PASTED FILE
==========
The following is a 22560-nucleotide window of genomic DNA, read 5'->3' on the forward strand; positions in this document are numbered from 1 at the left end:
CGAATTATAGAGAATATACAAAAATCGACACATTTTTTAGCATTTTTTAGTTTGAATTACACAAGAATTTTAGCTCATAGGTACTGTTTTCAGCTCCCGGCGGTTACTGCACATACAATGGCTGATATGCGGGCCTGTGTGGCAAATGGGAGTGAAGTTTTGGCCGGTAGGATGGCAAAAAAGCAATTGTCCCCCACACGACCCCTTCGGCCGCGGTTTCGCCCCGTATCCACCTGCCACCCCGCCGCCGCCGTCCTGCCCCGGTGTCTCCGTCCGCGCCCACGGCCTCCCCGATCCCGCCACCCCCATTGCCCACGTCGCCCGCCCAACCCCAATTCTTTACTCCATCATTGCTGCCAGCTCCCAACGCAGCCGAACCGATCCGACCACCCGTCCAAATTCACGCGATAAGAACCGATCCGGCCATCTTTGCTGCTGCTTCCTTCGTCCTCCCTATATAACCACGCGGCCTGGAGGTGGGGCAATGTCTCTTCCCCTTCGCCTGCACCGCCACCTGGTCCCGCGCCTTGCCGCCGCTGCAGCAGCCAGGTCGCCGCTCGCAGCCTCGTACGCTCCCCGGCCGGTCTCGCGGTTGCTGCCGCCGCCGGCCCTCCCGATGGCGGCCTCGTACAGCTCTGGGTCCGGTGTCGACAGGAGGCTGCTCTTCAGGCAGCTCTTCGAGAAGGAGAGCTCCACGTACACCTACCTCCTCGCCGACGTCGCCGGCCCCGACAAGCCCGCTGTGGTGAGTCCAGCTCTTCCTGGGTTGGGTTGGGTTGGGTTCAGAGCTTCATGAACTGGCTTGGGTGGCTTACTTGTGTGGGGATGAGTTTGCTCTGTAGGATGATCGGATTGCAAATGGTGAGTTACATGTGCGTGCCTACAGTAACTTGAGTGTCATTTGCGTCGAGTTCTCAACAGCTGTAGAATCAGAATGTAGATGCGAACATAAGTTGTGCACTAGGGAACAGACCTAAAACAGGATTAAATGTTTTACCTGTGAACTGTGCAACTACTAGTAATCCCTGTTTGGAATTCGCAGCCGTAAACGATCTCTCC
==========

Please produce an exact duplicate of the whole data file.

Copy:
The following is a 22560-nucleotide window of genomic DNA, read 5'->3' on the forward strand; positions in this document are numbered from 1 at the left end:
CGAATTATAGAGAATATACAAAAATCGACACATTTTTTAGCATTTTTTAGTTTGAATTACACAAGAATTTTAGCTCATAGGTACTGTTTTCAGCTCCCGGCGGTTACTGCACATACAATGGCTGATATGCGGGCCTGTGTGGCAAATGGGAGTGAAGTTTTGGCCGGTAGGATGGCAAAAAAGCAATTGTCCCCCACACGACCCCTTCGGCCGCGGTTTCGCCCCGTATCCACCTGCCACCCCGCCGCCGCCGTCCTGCCCCGGTGTCTCCGTCCGCGCCCACGGCCTCCCCGATCCCGCCACCCCCATTGCCCACGTCGCCCGCCCAACCCCAATTCTTTACTCCATCATTGCTGCCAGCTCCCAACGCAGCCGAACCGATCCGACCACCCGTCCAAATTCACGCGATAAGAACCGATCCGGCCATCTTTGCTGCTGCTTCCTTCGTCCTCCCTATATAACCACGCGGCCTGGAGGTGGGGCAATGTCTCTTCCCCTTCGCCTGCACCGCCACCTGGTCCCGCGCCTTGCCGCCGCTGCAGCAGCCAGGTCGCCGCTCGCAGCCTCGTACGCTCCCCGGCCGGTCTCGCGGTTGCTGCCGCCGCCGGCCCTCCCGATGGCGGCCTCGTACAGCTCTGGGTCCGGTGTCGACAGGAGGCTGCTCTTCAGGCAGCTCTTCGAGAAGGAGAGCTCCACGTACACCTACCTCCTCGCCGACGTCGCCGGCCCCGACAAGCCCGCTGTGGTGAGTCCAGCTCTTCCTGGGTTGGGTTGGGTTGGGTTCAGAGCTTCATGAACTGGCTTGGGTGGCTTACTTGTGTGGGGATGAGTTTGCTCTGTAGGATGATCGGATTGCAAATGGTGAGTTACATGTGCGTGCCTACAGTAACTTGAGTGTCATTTGCGTCGAGTTCTCAACAGCTGTAGAATCAGAATGTAGATGCGAACATAAGTTGTGCACTAGGGAACAGACCTAAAACAGGATTAAATGTTTTACCTGTGAACTGTGCAACTACTAGTAATCCCTGTTTGGAATTCGCAGCCGTAAACGATCTCTCC